Divorcing Law Grads, Stressed Over $190K in Debt, Victims of ‘Education Hoax’
Posted Jan 20, 2009 6:09 AM CST
By Debra Cassens Weiss
Some time after he graduated from California Western law school in 1995, Joel Kellum married his law school sweetheart. The couple had $190,000 in student debt.
Kellum and his wife made $145,000 in loan payments, but they paid off only $21,000 in principal, Forbes magazine reports. The variable-interest rate debt, which leapt as high as 12 percent, was a major source of stress in their marriage, according to the couple, and they divorced last year. "Two people with this much debt just shouldn't be together," Kellum told Forbes.
The magazine uses the couple to support the thesis of its article. It calls the lawyers “victims of an unfolding education hoax on the middle class”—the myth that college and advanced degrees translate to a life of economic privilege.
The average law grad has $100,000 in student debt, according to the magazine. UCLA law professor Richard Sander says the problem can be compounded for African-American students, who are lured in to improve law school diversity rankings without being told that less than half will pass the bar. Schools also “goose employment statistics by temporarily hiring new grads and spotlighting kids who land top-paying jobs, while glossing over far-lower average incomes,” the story says.
"There are a lot of aspects of selling education that are tinged with consumer fraud," Sander told the magazine. "There is a definite conspiracy to lead students down a primrose path."
Private loans can be more onerous than those funded by the government, the story says. Many lenders charge 10 percent loan origination fees and 18 percent variable interest rates that start to accrue as soon as the loan is funded. And student loans cannot be discharged in bankruptcy.
Many educators tout the statistic that college graduates will earn $1 million more than high school grads. The magazine examines the claim and says the statistic doesn’t account for some facts.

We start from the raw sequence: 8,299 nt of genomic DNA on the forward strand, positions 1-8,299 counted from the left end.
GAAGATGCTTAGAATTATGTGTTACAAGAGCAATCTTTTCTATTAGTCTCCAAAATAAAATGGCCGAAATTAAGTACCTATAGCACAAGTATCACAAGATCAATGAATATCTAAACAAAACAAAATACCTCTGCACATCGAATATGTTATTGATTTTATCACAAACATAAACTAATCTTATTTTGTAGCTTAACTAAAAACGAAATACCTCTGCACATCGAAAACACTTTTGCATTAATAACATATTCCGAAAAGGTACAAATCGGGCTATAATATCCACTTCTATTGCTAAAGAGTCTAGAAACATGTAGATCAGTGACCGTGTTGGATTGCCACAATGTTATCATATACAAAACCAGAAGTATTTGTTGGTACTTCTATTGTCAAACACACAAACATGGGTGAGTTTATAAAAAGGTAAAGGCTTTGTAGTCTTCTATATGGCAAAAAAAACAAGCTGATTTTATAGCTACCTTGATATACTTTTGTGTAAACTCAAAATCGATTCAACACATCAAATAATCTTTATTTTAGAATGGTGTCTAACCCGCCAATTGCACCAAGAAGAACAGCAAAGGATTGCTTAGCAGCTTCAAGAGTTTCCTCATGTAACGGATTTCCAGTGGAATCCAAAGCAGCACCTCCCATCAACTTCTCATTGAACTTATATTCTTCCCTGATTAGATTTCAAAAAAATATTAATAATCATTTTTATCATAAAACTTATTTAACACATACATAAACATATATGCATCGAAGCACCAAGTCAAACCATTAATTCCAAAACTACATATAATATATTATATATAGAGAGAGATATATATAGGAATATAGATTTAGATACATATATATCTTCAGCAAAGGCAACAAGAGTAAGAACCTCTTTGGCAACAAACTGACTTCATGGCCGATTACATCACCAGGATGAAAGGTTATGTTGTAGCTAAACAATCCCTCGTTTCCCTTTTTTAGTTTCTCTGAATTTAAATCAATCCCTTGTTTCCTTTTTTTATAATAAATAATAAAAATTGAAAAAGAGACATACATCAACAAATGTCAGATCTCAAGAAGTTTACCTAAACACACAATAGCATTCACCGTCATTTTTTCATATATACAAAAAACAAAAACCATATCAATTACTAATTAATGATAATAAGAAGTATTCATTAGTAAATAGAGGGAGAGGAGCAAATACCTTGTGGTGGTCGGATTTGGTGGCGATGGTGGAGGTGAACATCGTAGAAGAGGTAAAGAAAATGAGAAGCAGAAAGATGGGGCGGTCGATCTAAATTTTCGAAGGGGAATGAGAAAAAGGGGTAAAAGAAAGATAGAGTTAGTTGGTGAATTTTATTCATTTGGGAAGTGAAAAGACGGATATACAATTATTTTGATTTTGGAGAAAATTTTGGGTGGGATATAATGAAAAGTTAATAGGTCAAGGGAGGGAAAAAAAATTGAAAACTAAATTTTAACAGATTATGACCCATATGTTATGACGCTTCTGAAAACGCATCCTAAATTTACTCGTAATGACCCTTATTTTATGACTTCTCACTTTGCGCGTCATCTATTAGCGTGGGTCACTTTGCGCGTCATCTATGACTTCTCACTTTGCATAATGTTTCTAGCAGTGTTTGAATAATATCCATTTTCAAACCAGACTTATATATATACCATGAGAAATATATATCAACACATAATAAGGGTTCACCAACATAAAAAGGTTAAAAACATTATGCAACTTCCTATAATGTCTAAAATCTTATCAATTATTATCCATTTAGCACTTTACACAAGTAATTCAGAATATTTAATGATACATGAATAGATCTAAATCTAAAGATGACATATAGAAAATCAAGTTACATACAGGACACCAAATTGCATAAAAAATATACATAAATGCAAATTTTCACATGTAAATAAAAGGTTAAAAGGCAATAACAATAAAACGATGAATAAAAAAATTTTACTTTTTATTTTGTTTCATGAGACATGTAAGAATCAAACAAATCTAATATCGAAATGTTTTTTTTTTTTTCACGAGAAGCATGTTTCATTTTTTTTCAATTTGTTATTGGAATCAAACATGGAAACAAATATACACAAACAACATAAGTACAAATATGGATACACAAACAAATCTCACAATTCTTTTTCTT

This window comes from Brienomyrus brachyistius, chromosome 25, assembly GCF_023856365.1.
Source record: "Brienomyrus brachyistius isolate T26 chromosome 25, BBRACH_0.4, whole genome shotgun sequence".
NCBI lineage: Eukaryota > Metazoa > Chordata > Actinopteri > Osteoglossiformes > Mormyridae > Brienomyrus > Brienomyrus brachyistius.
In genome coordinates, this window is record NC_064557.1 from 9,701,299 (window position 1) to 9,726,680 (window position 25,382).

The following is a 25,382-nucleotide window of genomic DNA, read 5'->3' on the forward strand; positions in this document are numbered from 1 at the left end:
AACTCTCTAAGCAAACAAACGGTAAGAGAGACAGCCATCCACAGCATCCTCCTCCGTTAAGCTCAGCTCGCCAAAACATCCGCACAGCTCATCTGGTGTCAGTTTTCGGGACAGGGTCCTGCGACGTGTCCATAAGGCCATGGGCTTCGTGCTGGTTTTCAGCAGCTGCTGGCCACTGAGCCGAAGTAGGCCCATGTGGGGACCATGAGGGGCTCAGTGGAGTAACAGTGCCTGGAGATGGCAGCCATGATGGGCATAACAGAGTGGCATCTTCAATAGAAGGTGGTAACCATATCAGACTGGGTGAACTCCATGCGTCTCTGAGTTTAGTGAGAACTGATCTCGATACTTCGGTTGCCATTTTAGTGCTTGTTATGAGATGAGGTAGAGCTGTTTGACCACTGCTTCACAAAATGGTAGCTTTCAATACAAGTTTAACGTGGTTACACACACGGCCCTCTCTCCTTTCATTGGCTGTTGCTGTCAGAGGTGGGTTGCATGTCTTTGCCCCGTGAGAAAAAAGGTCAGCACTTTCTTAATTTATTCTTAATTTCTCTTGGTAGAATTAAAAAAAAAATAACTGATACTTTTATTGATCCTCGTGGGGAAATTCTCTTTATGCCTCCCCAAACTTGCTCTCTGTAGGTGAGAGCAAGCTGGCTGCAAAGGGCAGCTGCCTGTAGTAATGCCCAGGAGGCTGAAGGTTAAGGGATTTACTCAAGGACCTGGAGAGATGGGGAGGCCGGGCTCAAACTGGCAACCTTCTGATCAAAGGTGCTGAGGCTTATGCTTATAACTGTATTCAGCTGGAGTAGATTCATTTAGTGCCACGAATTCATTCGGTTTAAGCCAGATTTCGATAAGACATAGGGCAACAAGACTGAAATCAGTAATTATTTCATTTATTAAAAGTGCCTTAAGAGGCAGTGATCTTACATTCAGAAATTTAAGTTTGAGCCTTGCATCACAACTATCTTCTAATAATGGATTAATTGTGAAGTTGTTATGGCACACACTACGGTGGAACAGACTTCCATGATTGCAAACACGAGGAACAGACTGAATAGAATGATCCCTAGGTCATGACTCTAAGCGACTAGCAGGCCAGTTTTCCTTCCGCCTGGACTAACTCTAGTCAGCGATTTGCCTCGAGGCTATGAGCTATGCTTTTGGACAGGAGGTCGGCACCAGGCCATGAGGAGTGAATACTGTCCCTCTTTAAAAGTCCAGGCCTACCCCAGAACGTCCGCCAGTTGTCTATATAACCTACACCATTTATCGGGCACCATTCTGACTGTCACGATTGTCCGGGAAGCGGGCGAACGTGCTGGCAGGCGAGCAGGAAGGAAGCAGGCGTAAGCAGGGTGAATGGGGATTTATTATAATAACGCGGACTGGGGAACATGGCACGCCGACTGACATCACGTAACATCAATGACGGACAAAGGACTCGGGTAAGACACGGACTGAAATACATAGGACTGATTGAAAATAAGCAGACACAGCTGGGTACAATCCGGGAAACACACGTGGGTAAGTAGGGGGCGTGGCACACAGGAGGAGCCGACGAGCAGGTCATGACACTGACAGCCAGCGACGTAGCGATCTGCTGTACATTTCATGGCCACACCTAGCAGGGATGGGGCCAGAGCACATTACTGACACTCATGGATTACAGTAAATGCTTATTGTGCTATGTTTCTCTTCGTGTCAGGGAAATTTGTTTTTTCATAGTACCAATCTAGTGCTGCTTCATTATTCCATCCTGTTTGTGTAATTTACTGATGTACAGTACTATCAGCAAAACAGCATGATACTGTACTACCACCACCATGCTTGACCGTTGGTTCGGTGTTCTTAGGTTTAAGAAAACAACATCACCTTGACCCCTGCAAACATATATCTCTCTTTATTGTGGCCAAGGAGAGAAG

First, the higher salary figure may reflect the fact that college graduates are smarter and work harder—characteristics that could boost salaries for such people even if they don’t attend college. Second, the cost of a college degree has risen at twice the rate of inflation, coming to nearly $100,000 for a private school. Third, college students give up about $125,000 in pay for the four years they are in school.
The story cites a College Board study that found one in four college grads earns considerably less than the top quartile of high school grads.
One law school dean, Richard Matasar of New York Law School, says law schools are "exploiting" students who don't succeed in life, according to an account of his remarks at a recent program by TaxProf Blog.
Matasar said registrations for the law school admissions test are flat or below the norm for this year. “That's never happened in a downturn in the economy before,” he said. “They're catching on. Maybe this thing they are doing is not so valuable. Maybe the chance at being in the top 10 percent [helpful in landing a good job] is not a good enough lottery shot in order to effectively spend $120,000 and see it blow up at the end of three years of law school.”
Updated at 9:35 a.m. CT to include Matasar's remarks.